Amazing Spider-Man #18, page 15, panels 1-2

Amazing Spider-Man #18: Flamin' 'Eck 56

Written by Stan Lee, Author of The Fantastic Four

Illustrated by Steve Ditko, Illustrator of Dr. Strange

Lettered by Sam Rosen, Letterer of… Patsy Walker?!!

I can give a pass to Johnny using his flame to create a giant '4' logo above the centre of New York to summon the nearby members of the team. I'm a lot less likely to do the same for an entire message, written in the sky above the centre of New York, that can be read all the way out in Forest Hills.

Traditional skywriting letters are approximately 3000 feet tall, and last for no more than a couple of minutes. These letters are approximately two feet tall, and no indication is given as to how long they last. Assuming that they behave similarly to their smokey counterparts, then it's very lucky that Peter wasn't somewhere out of sight of the sky for those couple of minutes. Like, say the little Spider-Boy's room. And let's not get into how great Parker's eyesight is, being able to clearly read these letters from  a distance of about 10 miles...

Check out our coverage of Amazing Spider-Man #18 on our thirty-sixth episode: John Byrne Quits Comics

Amazing Spider-Man #18: Flame On 77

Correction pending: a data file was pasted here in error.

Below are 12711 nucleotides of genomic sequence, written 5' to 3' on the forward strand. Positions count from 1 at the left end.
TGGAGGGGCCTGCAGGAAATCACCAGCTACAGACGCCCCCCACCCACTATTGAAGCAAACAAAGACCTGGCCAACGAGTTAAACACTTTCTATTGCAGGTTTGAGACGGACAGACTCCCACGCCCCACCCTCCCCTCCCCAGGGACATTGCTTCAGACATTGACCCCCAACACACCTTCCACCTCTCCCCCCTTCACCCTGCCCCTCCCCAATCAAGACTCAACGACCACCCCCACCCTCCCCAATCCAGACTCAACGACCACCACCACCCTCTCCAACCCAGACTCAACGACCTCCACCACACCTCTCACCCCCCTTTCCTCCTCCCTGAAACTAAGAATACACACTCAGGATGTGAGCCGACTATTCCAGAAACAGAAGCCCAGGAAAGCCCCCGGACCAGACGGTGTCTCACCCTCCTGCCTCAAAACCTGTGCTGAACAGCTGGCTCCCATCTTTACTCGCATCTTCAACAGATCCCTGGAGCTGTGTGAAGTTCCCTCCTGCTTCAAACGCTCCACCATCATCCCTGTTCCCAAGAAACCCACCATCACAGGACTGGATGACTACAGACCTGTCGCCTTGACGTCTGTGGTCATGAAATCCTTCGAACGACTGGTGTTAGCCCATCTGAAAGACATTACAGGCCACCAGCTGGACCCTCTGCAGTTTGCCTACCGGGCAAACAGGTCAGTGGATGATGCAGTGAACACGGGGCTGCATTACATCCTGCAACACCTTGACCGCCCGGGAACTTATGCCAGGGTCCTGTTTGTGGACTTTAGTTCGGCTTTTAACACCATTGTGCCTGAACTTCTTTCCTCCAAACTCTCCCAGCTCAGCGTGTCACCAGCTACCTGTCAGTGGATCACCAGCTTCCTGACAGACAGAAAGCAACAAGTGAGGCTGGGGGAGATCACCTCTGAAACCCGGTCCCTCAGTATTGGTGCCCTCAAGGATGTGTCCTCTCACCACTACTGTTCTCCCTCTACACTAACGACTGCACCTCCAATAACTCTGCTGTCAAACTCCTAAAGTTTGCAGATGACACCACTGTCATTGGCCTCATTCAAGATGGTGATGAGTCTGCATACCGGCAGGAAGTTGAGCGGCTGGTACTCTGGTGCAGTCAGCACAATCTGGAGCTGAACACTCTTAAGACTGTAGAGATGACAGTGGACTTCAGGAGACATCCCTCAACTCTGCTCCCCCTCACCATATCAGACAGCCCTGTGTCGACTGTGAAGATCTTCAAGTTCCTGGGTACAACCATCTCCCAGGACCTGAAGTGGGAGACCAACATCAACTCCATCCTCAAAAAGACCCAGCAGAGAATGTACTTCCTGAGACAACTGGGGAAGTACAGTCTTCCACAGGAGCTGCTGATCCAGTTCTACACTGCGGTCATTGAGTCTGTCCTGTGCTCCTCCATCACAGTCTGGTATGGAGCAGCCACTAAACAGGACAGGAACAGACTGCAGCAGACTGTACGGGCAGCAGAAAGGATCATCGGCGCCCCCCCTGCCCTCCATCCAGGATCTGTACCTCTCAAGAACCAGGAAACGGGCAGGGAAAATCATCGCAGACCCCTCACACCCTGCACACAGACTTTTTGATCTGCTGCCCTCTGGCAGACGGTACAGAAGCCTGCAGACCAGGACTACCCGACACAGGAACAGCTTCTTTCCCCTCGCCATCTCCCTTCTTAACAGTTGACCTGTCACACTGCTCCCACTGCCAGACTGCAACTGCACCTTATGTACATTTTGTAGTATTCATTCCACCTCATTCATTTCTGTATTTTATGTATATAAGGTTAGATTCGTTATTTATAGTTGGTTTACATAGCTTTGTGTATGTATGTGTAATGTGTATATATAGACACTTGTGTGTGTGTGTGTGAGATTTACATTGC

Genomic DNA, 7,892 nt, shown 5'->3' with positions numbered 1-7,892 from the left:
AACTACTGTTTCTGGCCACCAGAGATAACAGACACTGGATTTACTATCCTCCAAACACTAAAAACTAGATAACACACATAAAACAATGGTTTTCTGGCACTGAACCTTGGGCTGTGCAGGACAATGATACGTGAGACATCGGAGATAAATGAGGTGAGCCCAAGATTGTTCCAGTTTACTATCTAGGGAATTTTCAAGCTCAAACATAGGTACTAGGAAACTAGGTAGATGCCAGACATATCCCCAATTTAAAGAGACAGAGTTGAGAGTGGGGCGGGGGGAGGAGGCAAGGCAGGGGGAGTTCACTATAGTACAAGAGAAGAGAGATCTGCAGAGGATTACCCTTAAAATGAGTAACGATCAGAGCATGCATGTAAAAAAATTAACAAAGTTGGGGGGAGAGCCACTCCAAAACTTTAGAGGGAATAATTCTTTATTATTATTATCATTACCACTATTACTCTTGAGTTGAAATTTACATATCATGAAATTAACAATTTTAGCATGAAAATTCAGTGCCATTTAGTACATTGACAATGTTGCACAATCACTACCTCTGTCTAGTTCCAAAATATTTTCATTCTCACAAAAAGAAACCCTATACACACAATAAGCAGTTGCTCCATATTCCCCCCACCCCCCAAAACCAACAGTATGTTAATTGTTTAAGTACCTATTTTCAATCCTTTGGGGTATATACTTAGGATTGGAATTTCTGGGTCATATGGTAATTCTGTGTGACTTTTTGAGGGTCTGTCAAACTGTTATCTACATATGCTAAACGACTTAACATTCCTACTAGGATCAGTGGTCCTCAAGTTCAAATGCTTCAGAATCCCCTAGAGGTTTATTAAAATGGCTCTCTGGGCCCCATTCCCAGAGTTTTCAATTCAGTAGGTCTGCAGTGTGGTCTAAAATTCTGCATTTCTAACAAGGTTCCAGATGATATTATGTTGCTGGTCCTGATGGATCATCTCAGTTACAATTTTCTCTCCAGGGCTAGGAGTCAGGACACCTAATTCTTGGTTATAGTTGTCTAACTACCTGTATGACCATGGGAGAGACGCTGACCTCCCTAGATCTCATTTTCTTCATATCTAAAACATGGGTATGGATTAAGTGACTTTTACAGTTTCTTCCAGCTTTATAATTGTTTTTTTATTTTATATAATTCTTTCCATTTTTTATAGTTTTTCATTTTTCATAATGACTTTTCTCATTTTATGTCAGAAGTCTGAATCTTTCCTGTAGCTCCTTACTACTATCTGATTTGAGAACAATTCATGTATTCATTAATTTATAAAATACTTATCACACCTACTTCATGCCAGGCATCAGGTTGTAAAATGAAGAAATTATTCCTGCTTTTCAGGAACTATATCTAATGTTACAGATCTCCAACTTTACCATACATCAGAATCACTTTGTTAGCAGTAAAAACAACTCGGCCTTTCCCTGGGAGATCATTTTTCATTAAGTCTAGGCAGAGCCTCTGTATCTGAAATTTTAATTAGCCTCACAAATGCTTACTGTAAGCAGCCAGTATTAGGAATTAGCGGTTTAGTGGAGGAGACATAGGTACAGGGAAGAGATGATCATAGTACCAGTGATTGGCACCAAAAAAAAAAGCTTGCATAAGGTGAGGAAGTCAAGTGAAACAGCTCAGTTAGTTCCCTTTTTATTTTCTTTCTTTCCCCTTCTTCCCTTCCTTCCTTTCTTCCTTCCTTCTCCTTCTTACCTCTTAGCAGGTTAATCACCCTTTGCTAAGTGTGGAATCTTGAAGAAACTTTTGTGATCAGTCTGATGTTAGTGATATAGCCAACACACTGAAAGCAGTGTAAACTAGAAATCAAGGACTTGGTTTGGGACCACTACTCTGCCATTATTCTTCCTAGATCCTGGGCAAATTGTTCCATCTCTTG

Amazing Spider-Man #18, page 14, panel 6

Amazing Spider-Man #18, page 14, panel 6

Amazing Spider-Man #18: Flame On 77

Written by Stan Lee, Author of The Fantastic Four

Illustrated by Steve Ditko, Illustrator of Dr. Strange

Lettered by Sam Rosen, Letterer of… Patsy Walker?!!

It's a quick dive into the world of Ditko/Lee Spider-Man. Peter Parker has given up being Spidey, and has been branded a coward by J. Jonah Jameson. For some reason, Johnny decides to stick up for the guy he's done almost nothing but fight with, and seek him out to lend support.

Ditko does pretty well with a guy that he's spend more time inking than pencilling, but less good with the rest of the team, crowded in the back of the shot there. I swear The Thing is missing the lower part of his right arm...

Check out our coverage of Amazing Spider-Man #18 on our thirty-sixth episode: John Byrne Quits Comics

Amazing Spider-Man #17: Nova Time 10

Amazing Spider-Man #17, page 18, panel 2

Amazing Spider-Man #17, page 18, panel 2

Amazing Spider-Man #17: Nova Time 10

Ruggedly Written by: Stan Lee